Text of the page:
Last week I wrote about the partial demolition of the Roker End in 1982. At the time of the work it was a pretty emotive subject amongst fans, but it is sometimes forgotten that had things gone to plan over a decade earlier Roker Park would have at that point already been long gone.
During the 1969-70 season, Sunderland AFC were giving serious consideration to the possibility of moving away from their famous home, and had the proposals come to fruition we could be supporting a very different club in 2022.
Big changes were afoot during the 1969-70 season. Shortly before Sunderland’s brand new training facility in Washington was opened towards the end of the campaign, the club incorporated a new company called Roker Park Estates Ltd. with a view to furthering Sunderland’s infrastructure even more.
Made up of existing club directors and a wholly-owned subsidiary of SAFC, its remit was to drive forward ground plans and as a result, several ideas were investigated.
Three general options were explored; to renovate Roker Park, to rebuild it entirely, or to move on and start afresh elsewhere. With the cost of renovations thought to be around £3.75 million however and the built-up nature of the surrounding streets a major stumbling block, several key figures were thought to favour a new stadium. A number of potential sites were viewed, therefore, with one soon becoming the front runner.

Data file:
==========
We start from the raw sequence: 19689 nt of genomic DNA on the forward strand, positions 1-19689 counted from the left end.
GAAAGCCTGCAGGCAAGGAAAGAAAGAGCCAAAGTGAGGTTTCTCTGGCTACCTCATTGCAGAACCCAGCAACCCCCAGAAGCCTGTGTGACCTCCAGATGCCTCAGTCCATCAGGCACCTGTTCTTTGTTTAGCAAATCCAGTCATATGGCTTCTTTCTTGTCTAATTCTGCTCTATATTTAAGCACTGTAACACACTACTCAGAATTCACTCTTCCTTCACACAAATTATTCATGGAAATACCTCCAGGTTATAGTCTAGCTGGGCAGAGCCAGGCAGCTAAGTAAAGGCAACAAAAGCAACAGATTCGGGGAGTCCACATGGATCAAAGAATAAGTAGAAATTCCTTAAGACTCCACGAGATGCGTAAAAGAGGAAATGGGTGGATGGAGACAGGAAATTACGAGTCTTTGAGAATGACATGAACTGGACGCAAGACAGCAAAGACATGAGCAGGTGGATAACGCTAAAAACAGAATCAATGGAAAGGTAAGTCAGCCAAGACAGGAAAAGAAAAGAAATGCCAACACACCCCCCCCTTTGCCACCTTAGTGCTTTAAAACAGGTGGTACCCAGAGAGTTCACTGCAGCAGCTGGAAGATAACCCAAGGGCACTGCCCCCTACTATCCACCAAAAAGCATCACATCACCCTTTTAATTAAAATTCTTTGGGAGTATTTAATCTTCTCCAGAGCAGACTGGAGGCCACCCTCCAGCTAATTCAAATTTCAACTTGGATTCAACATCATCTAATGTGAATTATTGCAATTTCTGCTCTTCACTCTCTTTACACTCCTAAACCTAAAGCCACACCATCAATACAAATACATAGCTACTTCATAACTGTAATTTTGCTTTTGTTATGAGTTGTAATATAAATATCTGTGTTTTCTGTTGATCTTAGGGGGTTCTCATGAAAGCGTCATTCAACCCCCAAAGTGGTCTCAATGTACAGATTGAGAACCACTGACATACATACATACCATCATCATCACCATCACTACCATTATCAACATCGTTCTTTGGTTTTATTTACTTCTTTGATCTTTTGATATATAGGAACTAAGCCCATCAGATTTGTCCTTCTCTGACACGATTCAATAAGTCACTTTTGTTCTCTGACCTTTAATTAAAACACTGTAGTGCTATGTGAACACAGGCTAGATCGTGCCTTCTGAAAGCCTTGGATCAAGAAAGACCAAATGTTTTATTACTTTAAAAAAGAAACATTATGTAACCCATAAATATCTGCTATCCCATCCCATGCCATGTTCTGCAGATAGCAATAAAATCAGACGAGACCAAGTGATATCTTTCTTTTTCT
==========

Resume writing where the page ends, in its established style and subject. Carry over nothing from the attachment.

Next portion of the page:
All of the plots were roughly 40 acres in size, which would have represented a huge increase from Roker Park’s 6. With land at Cleadon, Doxford Park, Usworth Airport, and Whitburn Moor all ruled out for various reasons Fulwell Quarry looked most likely to fit the bill, its proximity to main roads being a key factor in this thinking.
As ever, one of the drivers behind the intention to move was finance. The club felt that progress could not be made on gate money alone and with a boom in recreational spending expected across the country, Sunderland hoped to cash in.
The new ground would incorporate several other leisure facilities, with Roker Estates intending to branch out into other parts of the region so that the extra income needed to support the venture could be generated.
Early steps towards this goal were made in March 1970, when shareholders of the club were brought to a meeting in which they were advised of proposals to turn Roker Park into a sports centre.
Chairman Jack Parker, who had been on the board since 1948 and had encouraged the formation of the Sunderland AFC Supporters Association was a builder and contractor by trade, so such a project would not have been alien to him, but further information was required by other board members and so the meeting was adjourned.
It was becoming clear what direction those at the top wanted to go in, however. Billed as a ‘super stadium’, outline plans had been drawn up for an undercover dome with an adjoining ice rink, restaurant, and function halls. It might have sounded fanciful to some, but Sunderland were taking it seriously - going as far as investigating how the pitch could be maintained without direct sunlight.
Just over a week after the shareholders meeting the Journal’s ‘Northern Businessman’ section printed a story that provided more detail. Their inquiries showed the club had calculated an £8,000 a week break-even figure for the new stadium, based on 85% usage bringing in £16,000 a week.